Tories struggling in Lib Dem marginals

New figures suggest Lib Dems will hold on to almost all of the seats the Tories need to win.

The headline figures from the latest opinion polls may be fascinating but they are a poor guide to the likely outcome of the election. For a better understanding, we need to look at what is happening in the key Lib Dem-Tory marginals.

Thankfully, PoliticalBetting's Mike Smithson has published a subset of data from the latest Angus Reid poll which goes some way to enabling this. The figures show that in the 62 seats currently held by Nick Clegg's party, the Lib Dems are on 44 per cent, the Tories on 23 per cent and Labour on 19 per cent.

A lead of this size suggests, as Smithson writes, that the Lib Dems will keep almost all of the seats they won in 2005. This finding correlates with one from last week's Crosby/Textor poll for the Telegraph (carried out before Cleggmania) which found that that the Conservatives would fail to win any of the 20 key Lib Dem-Tory marginals.

It's all bad news for David Cameron. Of the 117 seats his party needs to gain for a majority of one, 23 are currently held by the Lib Dems.

The performance of Clegg's party is all the more impressive given the huge funding disadvantage suffered by the Lib Dems. New figures published by the Electoral Commission show that the Tories received £1.46m in donations in the first week of the campaign, with Labour receiving nearly £800,000 and the Lib Dems just £20,000.

It looks as if fears that Lord Ashcroft's millions would scoop up the marginals for the Tories were overstated.

 

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George Eaton is political editor of the New Statesman.

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Richmond is a wake-up call for Labour's Brexit strategy

No one made Labour stand in Richmond Park. 

Oh, Labour Party. There was a way through.

No one made you stand in Richmond Park. You could have "struck a blow against the government", you could have shared the Lib Dem success. Instead, you lost both your dignity and your deposit. And to cap it all (Christian Wolmar, take a bow) you self-nominated for a Nobel Prize for Mansplaining.

It’s like the party strategist is locked in the bowels of HQ, endlessly looping in reverse Olivia Newton John’s "Making a Good Thing Better".

And no one can think that today marks the end of the party’s problems on Brexit.

But the thing is: there’s no need to Labour on. You can fix it.

Set the government some tests. Table some amendments: “The government shall negotiate having regard to…”

  • What would be good for our economy (boost investment, trade and jobs).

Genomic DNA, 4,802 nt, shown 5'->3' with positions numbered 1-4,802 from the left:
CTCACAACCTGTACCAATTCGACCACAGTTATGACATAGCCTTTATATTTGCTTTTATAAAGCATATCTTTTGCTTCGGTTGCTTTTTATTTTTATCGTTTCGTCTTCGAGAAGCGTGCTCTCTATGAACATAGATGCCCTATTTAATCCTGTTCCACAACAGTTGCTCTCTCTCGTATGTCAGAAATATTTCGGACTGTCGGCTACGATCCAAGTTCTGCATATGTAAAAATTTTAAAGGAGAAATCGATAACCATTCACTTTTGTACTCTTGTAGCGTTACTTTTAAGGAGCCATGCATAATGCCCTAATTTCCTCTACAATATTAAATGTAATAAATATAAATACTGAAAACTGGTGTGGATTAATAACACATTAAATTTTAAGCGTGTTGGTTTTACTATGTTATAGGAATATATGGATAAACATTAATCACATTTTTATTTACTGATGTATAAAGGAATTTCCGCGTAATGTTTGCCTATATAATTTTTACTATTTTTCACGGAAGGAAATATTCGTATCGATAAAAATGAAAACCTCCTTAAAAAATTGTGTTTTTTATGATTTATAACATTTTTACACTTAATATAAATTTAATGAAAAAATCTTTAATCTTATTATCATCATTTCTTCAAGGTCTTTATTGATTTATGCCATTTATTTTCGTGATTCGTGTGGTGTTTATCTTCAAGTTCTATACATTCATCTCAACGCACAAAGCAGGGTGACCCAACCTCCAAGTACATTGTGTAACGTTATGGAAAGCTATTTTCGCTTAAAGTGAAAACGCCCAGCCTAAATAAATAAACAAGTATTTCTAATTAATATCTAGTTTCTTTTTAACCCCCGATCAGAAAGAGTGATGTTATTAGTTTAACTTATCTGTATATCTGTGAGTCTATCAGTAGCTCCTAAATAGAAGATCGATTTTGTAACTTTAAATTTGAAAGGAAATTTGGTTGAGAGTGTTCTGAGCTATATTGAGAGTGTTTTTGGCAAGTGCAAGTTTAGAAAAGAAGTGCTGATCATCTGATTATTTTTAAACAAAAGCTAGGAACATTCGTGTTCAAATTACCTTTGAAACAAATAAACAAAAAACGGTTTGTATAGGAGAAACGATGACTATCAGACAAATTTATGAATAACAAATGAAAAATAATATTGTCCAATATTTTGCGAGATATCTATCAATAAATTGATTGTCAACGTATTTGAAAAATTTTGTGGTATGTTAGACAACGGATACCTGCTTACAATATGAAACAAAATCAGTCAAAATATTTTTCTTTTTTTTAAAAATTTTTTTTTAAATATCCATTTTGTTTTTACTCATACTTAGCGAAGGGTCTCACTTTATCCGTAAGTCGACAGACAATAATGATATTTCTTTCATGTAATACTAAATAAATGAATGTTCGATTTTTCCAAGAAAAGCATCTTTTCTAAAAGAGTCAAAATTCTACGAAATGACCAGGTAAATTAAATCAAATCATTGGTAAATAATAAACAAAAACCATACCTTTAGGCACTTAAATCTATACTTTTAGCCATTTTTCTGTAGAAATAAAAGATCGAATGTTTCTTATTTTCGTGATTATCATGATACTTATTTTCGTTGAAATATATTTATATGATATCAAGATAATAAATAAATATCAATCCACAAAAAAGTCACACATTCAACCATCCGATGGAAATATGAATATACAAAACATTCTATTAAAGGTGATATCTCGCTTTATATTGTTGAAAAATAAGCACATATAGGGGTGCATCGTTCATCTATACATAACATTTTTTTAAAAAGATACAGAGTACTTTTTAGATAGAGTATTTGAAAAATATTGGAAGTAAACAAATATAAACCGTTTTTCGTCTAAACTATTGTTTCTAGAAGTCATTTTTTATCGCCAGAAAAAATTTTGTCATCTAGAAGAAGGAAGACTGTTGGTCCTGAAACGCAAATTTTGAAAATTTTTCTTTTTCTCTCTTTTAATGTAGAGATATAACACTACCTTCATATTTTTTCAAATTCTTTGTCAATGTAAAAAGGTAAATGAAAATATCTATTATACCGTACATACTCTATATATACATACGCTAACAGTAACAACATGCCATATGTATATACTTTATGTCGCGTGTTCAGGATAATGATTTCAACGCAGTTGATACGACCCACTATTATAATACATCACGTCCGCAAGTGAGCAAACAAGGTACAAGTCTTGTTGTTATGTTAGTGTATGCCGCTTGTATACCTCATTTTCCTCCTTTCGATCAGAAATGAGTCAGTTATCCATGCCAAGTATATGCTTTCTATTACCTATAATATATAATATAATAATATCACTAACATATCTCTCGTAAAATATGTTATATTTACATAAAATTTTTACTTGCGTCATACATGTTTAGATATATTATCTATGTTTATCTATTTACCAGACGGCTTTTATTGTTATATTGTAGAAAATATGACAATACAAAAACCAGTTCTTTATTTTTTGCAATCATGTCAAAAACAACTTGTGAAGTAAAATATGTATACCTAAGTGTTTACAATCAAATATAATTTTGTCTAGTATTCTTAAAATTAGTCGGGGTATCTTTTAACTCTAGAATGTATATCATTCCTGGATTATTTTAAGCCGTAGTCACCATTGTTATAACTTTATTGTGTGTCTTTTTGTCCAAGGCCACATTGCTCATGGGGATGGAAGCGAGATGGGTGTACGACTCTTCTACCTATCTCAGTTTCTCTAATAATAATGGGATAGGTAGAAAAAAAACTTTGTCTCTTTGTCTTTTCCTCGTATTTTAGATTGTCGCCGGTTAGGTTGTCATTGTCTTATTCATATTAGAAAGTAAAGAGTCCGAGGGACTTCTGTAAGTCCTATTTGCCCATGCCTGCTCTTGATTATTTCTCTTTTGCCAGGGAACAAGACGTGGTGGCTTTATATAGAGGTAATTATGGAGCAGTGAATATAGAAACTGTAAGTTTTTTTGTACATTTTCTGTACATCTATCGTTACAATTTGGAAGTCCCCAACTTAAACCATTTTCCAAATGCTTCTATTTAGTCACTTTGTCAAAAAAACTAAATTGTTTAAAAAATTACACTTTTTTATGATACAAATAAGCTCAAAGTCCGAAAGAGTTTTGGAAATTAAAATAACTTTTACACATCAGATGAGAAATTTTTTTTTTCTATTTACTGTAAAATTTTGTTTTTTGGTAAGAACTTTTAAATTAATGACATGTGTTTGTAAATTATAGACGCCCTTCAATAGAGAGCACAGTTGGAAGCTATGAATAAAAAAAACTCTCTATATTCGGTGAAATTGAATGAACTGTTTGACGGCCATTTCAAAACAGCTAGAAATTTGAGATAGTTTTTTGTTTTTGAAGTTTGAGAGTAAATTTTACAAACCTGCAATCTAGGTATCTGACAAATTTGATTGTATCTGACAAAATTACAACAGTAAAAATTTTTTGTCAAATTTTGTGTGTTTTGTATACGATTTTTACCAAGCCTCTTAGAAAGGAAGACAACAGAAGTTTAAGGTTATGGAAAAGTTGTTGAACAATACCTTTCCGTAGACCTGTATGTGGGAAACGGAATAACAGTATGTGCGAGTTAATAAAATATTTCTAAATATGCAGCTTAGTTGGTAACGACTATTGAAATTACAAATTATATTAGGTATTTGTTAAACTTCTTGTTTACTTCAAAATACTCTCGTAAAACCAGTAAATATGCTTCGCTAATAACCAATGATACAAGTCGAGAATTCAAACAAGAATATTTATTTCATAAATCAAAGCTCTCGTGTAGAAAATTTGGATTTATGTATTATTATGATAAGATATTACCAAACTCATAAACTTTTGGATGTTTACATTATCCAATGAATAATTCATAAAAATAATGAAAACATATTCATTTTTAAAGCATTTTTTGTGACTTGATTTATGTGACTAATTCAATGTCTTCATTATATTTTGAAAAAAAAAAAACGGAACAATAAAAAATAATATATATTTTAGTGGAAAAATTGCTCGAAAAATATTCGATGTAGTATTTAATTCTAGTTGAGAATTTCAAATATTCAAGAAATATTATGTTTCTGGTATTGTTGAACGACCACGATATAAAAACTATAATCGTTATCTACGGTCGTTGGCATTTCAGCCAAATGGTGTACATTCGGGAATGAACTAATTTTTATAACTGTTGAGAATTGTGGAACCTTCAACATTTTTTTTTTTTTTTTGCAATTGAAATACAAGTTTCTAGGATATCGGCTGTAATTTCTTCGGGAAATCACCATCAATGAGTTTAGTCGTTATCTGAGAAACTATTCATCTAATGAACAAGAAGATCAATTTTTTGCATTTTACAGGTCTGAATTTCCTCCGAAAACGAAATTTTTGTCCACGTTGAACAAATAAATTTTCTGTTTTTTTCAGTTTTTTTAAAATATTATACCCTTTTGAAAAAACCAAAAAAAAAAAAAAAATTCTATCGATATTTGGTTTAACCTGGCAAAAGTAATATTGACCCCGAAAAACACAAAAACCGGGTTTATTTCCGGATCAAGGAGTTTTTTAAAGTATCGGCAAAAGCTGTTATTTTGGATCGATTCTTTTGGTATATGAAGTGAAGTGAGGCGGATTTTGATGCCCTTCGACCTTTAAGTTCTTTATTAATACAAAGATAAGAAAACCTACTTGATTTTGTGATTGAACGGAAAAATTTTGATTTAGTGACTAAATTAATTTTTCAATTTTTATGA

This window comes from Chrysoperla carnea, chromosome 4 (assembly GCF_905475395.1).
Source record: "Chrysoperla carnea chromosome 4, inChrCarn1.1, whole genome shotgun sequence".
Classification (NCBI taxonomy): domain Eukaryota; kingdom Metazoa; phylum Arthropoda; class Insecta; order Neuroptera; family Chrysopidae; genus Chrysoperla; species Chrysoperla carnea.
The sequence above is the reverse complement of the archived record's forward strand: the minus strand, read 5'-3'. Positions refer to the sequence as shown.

• What would enhance fairness (help individuals and communities who have missed out over the last decades).
  • What would deliver sovereignty (magnify our democratic control over our destiny).
  • What would improve finances (what Brexit makes us better off, individually and collectively). 

And say that, if the government does not meet those tests, the Labour party will not support the Article 50 deal. You’ll take some pain today – but no matter, the general election is not for years. And if the tests are well crafted they will be easy to defend.

Then wait for the negotiations to conclude. If in 2019, Boris Johnson returns bearing cake for all, if the tests are achieved, Labour will, and rightly, support the government’s Brexit deal. There will be no second referendum. And MPs in Leave voting constituencies will bear no Brexit penalty at the polls.

But if he returns with thin gruel? If the economy has tanked, if inflation is rising and living standards have slumped, and the deficit has ballooned – what then? The only winners will be door manufacturers. Across the country they will be hard at work replacing those kicked down at constituency offices by voters demanding a fix. Labour will be joined in rejecting the deal from all across the floor: Labour will have shown the way.

Because the party reads the electorate today as wanting Brexit, it concludes it must deliver it. But, even for those who think a politician’s job is to channel the electorate, this thinking discloses an error in logic. The task is not to read the political dynamic of today. It is to position itself for the dynamic when it matters - at the next general election

And by setting some economic tests for a good Brexit, Labour can buy an option on that for free.

An earlier version of this argument appeared on Jolyon Maugham's blog Waiting For Tax.

Jolyon Maugham is a barrister who advised Ed Miliband on tax policy. He blogs at Waiting for Tax, and writes for the NS on tax and legal issues.